Steven Wright: Don't Call it a Comeback!

By | October 10, 2006 at 6:19 pm | No comments | Features

Steven Wright: Don’t Call it a Comeback!

Stand-up comedy legend Steven Wright has been expanding minds with concise quips for nearly three decades. Now with a new Comedy Central special — his first in 15 years — the master of the monotone is arming a whole new generation with brilliant one-liners and bizarre musings.

By John Delery

After 27 years of expanding the boundaries of imagination by telling pre-shrunk jokes, comedian Steven Wright still uses words economically, as if he were paying retail for every syllable.

“When I was kid,” Wright declares at the beginning of his new Comedy Central special, When the Leaves Blow Away, “I wish my first word had been ‘Quote,’ so right before I die I could say, ‘Unquote.’”

The quip travels through the audience at the Elgin Theatre in Toronto and settles in its consciousness. An instant later – hey, Wright isn’t the only person required to think during one of his performances – the crowd roars in recognition and Wright resumes the amusing journey through his technicolor gray matter.

In the hour-long special, which premiered Oct. 21, the spotlight illuminates Wright’s Nicole Richie-lean comic style, his signature style since diving headfirst into the deep pool of comic talent in the early ’80s (his contemporaries include Roseanne Barr, Drew Carey and Jerry Seinfeld) and making a splash the size of a tsunami on The Tonight Show With Johnny Carson in 1982; he first appeared on Aug. 6 and then reappeared six days later.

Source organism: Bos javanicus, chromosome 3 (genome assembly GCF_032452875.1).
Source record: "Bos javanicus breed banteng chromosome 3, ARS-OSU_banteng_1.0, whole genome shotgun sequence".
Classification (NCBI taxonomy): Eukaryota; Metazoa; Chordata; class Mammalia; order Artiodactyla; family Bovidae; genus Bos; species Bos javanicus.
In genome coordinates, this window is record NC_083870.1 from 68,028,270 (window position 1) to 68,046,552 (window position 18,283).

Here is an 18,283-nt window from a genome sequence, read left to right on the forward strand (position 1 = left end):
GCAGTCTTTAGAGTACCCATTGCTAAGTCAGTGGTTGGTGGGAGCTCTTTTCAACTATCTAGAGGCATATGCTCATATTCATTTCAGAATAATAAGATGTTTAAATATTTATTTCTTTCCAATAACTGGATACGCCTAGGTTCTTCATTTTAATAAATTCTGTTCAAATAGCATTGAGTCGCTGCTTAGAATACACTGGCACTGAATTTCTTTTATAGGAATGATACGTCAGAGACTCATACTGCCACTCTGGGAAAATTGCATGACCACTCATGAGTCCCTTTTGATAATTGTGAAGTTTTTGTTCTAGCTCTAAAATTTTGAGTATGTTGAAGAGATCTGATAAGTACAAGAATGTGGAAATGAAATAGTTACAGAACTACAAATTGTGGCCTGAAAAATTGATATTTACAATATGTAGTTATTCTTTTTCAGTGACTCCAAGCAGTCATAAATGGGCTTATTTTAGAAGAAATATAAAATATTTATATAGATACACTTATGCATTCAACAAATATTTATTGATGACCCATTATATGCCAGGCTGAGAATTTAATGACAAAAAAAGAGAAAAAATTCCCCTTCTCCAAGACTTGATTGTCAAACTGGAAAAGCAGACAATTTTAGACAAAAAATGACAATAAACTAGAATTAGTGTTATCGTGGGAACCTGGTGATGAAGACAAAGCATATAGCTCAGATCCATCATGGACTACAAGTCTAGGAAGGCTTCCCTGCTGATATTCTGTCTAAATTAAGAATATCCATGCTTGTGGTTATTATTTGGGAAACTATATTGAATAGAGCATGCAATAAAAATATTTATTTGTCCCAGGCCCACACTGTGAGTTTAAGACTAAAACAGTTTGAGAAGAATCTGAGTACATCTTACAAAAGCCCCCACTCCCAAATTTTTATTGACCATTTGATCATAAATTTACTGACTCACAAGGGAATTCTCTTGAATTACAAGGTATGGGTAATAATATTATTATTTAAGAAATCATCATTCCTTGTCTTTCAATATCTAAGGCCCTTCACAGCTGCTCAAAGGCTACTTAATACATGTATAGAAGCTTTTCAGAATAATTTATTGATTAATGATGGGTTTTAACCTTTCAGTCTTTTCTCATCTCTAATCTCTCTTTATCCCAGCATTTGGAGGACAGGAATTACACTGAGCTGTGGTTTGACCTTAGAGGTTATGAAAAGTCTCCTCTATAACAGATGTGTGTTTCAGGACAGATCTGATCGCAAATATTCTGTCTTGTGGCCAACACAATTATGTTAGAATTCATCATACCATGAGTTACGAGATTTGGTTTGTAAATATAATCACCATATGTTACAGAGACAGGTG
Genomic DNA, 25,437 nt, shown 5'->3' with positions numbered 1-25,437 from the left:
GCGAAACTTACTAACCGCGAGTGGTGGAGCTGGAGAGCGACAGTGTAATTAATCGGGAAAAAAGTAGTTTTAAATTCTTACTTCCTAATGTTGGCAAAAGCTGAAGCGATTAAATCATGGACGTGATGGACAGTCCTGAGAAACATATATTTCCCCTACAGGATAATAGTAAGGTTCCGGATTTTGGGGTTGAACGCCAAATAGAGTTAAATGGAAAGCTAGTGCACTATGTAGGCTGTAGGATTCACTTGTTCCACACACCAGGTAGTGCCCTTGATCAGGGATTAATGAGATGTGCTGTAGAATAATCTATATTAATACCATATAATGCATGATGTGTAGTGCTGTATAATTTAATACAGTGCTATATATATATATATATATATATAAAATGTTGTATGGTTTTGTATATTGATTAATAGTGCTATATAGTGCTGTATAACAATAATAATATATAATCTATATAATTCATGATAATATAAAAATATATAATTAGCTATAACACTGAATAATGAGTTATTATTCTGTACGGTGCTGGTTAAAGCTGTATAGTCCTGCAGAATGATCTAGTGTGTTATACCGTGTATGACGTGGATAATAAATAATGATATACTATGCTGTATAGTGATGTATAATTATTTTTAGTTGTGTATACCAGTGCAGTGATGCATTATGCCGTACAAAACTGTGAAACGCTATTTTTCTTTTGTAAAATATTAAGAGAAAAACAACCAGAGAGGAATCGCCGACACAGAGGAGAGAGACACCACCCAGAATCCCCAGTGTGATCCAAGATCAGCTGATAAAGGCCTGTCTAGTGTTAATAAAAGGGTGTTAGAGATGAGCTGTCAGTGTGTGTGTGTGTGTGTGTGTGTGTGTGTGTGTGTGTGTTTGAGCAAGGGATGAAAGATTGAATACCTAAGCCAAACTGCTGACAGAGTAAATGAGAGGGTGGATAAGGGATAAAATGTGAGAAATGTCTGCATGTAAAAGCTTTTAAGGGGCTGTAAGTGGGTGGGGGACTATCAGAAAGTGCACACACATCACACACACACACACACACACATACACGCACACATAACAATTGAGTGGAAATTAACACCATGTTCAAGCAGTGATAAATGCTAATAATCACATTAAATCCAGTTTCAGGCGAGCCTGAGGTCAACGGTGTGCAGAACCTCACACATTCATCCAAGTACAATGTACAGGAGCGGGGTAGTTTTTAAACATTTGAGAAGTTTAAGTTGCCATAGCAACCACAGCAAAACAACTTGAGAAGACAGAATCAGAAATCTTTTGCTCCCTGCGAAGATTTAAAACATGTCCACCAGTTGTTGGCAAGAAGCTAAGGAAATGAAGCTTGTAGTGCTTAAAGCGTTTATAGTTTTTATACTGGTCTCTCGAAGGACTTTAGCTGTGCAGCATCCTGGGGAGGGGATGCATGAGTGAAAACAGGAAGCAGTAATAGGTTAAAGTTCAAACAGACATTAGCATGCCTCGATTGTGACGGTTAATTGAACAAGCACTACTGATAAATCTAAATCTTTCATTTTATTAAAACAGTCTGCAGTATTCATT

Apparently, one day late last year he looked at his watch, not to mention his audience, and along with his manager, Tim Sarkes, decided it was time to cast fresh one-liners and hook another generation on his musings. The result after overcoming various delays: Wright’s first special since Wicker Chairs and Gravity for HBO in 1991.

“Most of my audience is in its 40s, 50s, 60s, even older,” Wright, who’s 50 himself, says from his residence in Carlisle, Mass. “The kids in college now were only 5 years old when I did my last special.”  So what better place to reach a younger audience than on Comedy Central, a TV hangout for teens who regularly tune in to, say, South Park and The Daily Show with Jon Stewart.

“Comedy Central is like this whole other world,” says Wright, who neither looks nor acts his age. After all, his curly (well, more like Larry from the Three Stooges) locks still stretch to his shoulders, and he retains his kidlike creativity.”What did Jesus ever do for Santa Clause on his birthday?” Wright wonders in the special.

Offstage, Wright paints, abstractly, of course; onstage, he illustrates his oblique perceptions with the verbal equivalent of stick figures drawn from a master surrealist’s cockeyed viewpoint. “I’ve lasted this long, I think,” he says, “because I really just talk about everyday things, things people can identify with — but then twist it another way,” meaning he tilts the frame holding his exaggerated word pictures. The simplicity of his writing style masks the complexity of his mind: